Chequing Account Alternatives

by Jordan Lavin December 12, 2017 / No Comments

In Canada, very few people don’t have a bank account. There are only six countries in the world where a greater percentage of the population has a bank account. It’s estimated that just nine of every thousand Canadians are unbanked, ranking us seventh in the world for bank use, ahead of other developed countries including the United Kingdom, Australia, Germany, and Switzerland.

In the United States, it’s estimated 7% of households are unbanked.

Generally speaking, these statistics are seen as a measure of good financial health. People with bank accounts are less likely to use payday loans than those without. They also have better access to financial services like credit cards, lines of credit, as well as consumer services that require pre-authorized payments like post-paid mobile phone contracts.

Chequing accounts, despite their namesake being rejected at most businesses across the country, are still seen as a necessity. And many people treat their chequing account as an anchor for their entire financial life. But as Canada’s financial technology (fintech) sector continues growing at rapid pace, many people are wondering whether there are better alternatives to chequing accounts.

Read: How Much Money Should I Keep in My Chequing Account?

There are alternatives, but it’s yet to be proven whether any of them are viable as a replacement for a chequing account.

Take, for example, mobile wallet services like Koho and Mogo. These services aren’t banks but they operate similarly, allowing you to deposit money and make purchases using a linked Visa-branded card. They work with pre-authorized payments and payroll deposits. And they offer special features that help you track your money, and are offered for no fee.

But there are drawbacks to these kinds of accounts. Because they’re not traditional bank accounts, you can’t use cheques (for rent, daycare, or as a way to send a birthday gift to your grandchild). And they still rely on banks to provide the underlying platform for their services. For example, funds deposited in a Koho account are held by a financial institution called People’s Trust. So if you’re looking for alternatives because you don’t want your money held in a bank, these kinds of options won’t work for you.

Another chequing account alternative to explore is a high-interest savings account that offers a wide range of features. Providers such as Wealth One and EQ Bank offer savings accounts that provide robust online and mobile banking tools and allow for bill payments and Interac e-Transfers. The most attractive feature of these accounts is that they pay a high rate of interest. Whereas most chequing accounts don’t pay any interest at all, these high-interest savings accounts pay rates as high as 2.5%.

But there are limitations to these accounts as well. Because they don’t offer debit cards, you can’t make point-of-sale purchases or write cheques.

The tried and tested alternative to chequing accounts is plain old cash. Canadians aren’t using cash as much as they used to, but it’s still a massive part of our economy and it’s accepted virtually everywhere.

But again, there are drawbacks. Many employers will only pay you via direct deposit to a chequing account. If you get paid by cheque, it can be very expensive to have them cashed at a payday lender. Many charge $2.99 plus 3% of the value of the cheque so it will cost you $32.99 just to cash a $1,000 cheque.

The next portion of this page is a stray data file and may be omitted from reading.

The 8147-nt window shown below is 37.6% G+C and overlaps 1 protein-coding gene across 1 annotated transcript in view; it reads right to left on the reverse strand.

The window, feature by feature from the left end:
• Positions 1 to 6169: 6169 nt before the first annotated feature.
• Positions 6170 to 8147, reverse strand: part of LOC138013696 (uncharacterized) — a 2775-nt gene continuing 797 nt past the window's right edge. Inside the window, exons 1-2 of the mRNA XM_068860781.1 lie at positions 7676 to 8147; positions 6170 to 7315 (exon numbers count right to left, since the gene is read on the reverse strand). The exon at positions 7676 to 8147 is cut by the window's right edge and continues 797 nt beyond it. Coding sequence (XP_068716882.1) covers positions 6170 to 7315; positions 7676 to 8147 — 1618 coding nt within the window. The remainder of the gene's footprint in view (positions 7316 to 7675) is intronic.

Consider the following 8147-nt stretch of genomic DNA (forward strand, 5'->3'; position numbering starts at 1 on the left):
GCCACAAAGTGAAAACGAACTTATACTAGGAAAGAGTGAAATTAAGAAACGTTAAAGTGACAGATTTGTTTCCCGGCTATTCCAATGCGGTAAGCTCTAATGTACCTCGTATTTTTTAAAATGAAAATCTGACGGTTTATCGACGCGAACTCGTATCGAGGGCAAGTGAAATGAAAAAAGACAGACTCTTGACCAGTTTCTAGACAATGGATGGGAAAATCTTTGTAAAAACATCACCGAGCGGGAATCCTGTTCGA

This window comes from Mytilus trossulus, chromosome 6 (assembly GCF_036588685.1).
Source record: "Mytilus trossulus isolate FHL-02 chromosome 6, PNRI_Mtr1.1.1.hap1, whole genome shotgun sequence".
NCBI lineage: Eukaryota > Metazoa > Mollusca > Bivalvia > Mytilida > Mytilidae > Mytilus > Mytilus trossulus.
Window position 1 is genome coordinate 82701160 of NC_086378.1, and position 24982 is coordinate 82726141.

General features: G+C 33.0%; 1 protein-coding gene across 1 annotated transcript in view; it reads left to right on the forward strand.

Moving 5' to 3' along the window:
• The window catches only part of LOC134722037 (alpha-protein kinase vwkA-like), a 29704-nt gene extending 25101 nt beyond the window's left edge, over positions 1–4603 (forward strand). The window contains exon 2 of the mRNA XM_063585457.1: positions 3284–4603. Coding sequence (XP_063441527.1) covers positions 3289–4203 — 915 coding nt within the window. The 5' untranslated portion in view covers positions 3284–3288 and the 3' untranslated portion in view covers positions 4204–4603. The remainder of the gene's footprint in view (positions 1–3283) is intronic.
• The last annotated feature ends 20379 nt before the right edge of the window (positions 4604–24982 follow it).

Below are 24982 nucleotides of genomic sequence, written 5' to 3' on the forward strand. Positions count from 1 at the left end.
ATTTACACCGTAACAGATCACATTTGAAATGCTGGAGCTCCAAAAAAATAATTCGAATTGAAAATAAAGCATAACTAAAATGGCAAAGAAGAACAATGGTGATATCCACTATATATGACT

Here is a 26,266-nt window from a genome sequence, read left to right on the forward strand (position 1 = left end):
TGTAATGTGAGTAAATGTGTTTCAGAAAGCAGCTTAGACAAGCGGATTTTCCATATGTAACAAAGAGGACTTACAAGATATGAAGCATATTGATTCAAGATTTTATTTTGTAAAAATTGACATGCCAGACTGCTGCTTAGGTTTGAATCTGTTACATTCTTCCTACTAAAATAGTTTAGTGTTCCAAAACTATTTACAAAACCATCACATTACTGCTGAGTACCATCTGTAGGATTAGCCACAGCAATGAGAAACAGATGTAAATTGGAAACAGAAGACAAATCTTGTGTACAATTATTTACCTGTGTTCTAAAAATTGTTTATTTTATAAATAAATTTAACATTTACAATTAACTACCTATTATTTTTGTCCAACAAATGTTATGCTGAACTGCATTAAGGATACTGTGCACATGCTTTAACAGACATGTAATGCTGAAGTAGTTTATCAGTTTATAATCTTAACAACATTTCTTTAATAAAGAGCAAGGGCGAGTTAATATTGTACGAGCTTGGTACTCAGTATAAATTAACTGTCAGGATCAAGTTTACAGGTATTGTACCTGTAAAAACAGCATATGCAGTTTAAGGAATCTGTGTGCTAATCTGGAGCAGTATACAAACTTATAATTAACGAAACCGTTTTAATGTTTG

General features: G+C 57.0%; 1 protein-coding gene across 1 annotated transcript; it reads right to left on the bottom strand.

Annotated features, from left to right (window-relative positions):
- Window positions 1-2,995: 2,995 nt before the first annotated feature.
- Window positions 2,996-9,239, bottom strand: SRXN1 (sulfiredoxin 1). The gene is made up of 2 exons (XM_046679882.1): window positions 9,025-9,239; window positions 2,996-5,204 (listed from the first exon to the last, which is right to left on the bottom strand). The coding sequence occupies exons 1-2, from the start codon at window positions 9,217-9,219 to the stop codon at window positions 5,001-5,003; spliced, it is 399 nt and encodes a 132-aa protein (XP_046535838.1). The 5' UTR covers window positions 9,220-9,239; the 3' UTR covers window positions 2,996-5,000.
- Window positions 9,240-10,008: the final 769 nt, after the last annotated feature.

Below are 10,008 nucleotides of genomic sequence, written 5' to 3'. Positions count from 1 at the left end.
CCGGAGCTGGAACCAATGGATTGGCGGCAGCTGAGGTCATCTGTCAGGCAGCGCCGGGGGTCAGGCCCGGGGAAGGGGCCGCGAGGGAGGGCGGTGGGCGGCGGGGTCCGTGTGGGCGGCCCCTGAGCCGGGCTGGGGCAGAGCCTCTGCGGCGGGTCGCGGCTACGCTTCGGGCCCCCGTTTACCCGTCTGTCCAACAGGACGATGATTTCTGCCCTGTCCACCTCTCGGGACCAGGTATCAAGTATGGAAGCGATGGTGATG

And cash isn’t compatible with the digital world. So if you want to do any online shopping, you’ll need a workaround. And you’ll need a way to make bill payments too since you can’t send exact change in the mail. The alternative is to go to a bank branch and pay a fee for each bill payment.

Read: Chequing Accounts: Credit Unions vs. Banks

A workaround to make spending more convenient when you don’t have a chequing account is to use a credit card for your everyday spending. Visa and Mastercard are accepted at most retailers in Canada and you can earn travel or cash-back rewards.

But there’s a risk to relying entirely on credit cards for your purchases. You have to be disciplined with your money to make sure you’re not spending more than you actually have. If you choose a credit card for everyday spending, look for one with no annual fee or one whose reward value makes the fee worthwhile.

While there are many alternatives available, there’s still no easy way to live your life without a chequing account. Especially if you rely on cheques to receive money and pay for important things in your life, you’re probably stuck with a chequing account. And if you’re looking for a way to get your money away from banks, the only real option is cash.

But there’s hope for the future. Financial technology is advancing and new companies are springing up all the time that are trying to make it easier for you to manage and use your money. Cryptocurrencies are still niche, but they’re gaining popularity and promise to combine the decentralization and anonymity of cash with the online world.

And banks themselves are paying attention to consumers and offering better alternatives all the time. There are no-fee options, such as the Tangerine chequing account, that give you all the features and flexibility of a chequing account without any monthly fees or transaction fees. And savings accounts offered by EQ Bank or Wealth One are an attractive alternative for those who don’t need cheques or want to make point-of-sale purchases.

Living without a chequing account is a tall order for now. But the alternatives are there and improving every day.

Looking for a chequing account?

Check out our chequing account comparison tool

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